One issue that annoys RE zealots, like a burr under a frisky pony’s saddle blanket, is the wind industry’s rampant bird and bat slaughter. It’s an inconvenient truth to be sure. But, as with everything that the wind industry does, if you can’t keep a straight face while lying about it any more, then pull out all stops and cover it up.
The wholesale slaughter of millions of birds and bats – includes rare, endangered and majestic species, like America’s iconic bald and golden eagles. The default response from the wind industry is to lie like fury and – when the corpses can no longer be hidden and the lying fails – to issue court proceedings to literally bury those facts (see our post here).
The hackneyed retort from the wind cult is that cars, cats and tall buildings kill more birds than their beloveds.
Attempting to compare an…
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In light of the attempt of the current government to prorogue Parliament, we thought it would be appropriate to offer examples of prorogation or the aversion thereof in Parliament’s past. Today, Dr Vivienne Larminie, Assistant Editor of our House of Commons 1640-1660 project explains how prorogation was narrowly avoided in 1641 during a crisis in the early months of the Long Parliament. In an earlier blog, Vivienne has also explored how, a few months later in January 1642, the king deployed an alternative tactic to gain control over Parliament when he attempted to ‘decapitate’ Parliament by seeking to arrest prominent adversarial MPs.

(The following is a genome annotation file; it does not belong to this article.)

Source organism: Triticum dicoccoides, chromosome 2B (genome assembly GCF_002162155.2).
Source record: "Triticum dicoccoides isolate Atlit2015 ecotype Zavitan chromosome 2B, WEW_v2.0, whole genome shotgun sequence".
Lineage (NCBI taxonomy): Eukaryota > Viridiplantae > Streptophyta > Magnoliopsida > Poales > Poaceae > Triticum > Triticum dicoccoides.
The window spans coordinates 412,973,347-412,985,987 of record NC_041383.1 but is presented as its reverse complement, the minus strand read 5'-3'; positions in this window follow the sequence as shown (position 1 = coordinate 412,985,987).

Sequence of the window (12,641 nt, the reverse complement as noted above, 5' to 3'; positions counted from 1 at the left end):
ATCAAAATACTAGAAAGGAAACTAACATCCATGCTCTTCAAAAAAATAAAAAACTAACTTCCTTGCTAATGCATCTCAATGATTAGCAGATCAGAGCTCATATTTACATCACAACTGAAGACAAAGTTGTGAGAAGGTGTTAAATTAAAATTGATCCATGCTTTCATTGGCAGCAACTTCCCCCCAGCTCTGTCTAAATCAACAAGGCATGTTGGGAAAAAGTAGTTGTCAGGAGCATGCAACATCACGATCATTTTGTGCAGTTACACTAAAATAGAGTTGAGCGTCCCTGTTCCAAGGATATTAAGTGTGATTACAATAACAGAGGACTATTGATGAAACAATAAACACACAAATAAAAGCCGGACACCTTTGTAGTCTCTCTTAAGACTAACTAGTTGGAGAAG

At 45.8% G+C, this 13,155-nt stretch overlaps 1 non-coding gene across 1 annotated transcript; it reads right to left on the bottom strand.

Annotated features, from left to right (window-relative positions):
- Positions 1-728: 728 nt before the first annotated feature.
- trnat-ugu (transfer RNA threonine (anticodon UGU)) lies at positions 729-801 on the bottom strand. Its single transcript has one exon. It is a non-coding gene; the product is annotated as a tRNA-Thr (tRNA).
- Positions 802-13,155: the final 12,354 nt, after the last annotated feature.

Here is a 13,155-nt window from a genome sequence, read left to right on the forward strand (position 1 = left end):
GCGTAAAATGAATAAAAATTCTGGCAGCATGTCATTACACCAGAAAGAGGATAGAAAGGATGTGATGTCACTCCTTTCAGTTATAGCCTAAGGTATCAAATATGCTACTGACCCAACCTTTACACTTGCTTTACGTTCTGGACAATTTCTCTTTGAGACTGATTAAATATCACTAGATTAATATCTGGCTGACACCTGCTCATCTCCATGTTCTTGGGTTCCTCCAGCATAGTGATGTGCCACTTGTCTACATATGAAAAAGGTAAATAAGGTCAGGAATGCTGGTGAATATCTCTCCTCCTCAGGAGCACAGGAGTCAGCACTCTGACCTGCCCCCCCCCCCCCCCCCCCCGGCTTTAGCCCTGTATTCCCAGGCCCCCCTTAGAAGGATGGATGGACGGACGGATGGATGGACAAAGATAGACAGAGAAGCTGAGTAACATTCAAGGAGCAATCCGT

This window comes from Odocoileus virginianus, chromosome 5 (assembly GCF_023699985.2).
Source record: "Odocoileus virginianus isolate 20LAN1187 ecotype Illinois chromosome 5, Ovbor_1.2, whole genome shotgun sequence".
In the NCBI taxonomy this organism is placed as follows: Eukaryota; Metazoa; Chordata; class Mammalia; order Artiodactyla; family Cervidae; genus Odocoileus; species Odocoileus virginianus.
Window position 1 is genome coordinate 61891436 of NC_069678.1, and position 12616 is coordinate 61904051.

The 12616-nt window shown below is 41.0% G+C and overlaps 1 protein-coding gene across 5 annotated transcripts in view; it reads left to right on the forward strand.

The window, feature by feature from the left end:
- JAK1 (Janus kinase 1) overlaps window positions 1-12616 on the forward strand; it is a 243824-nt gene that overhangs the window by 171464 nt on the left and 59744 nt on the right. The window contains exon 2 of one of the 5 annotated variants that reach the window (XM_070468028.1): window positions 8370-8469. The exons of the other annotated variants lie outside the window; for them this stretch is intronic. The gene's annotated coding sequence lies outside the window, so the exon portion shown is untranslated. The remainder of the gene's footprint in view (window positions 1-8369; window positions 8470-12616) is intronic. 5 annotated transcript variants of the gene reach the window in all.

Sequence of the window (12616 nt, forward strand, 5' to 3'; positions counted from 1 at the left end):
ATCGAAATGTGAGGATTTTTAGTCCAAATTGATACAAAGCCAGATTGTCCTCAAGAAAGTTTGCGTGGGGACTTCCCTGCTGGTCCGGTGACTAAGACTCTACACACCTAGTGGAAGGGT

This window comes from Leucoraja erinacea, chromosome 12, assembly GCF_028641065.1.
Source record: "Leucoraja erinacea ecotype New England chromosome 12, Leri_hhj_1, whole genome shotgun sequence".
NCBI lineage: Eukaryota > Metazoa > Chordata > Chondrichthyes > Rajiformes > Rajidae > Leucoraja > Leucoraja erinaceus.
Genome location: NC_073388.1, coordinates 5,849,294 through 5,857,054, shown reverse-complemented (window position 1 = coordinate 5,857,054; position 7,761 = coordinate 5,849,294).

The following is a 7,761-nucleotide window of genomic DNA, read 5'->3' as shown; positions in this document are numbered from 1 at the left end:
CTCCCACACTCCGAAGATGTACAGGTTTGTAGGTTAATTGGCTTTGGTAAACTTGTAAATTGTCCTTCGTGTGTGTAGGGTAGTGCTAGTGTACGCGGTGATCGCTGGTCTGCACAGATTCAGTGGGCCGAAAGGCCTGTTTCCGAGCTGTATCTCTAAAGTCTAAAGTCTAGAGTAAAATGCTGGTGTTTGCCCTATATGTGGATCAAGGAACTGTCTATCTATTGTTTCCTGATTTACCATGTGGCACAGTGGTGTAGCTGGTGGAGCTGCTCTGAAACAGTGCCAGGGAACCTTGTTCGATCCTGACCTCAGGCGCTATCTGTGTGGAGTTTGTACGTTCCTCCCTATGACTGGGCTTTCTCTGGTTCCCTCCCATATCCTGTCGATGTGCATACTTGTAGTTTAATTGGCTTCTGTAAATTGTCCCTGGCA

In early May 1641, six months in to what became the Long Parliament, Members sensed that a crisis point had been reached.On the one hand it had become clear that enormous sums had to be found to pay for…
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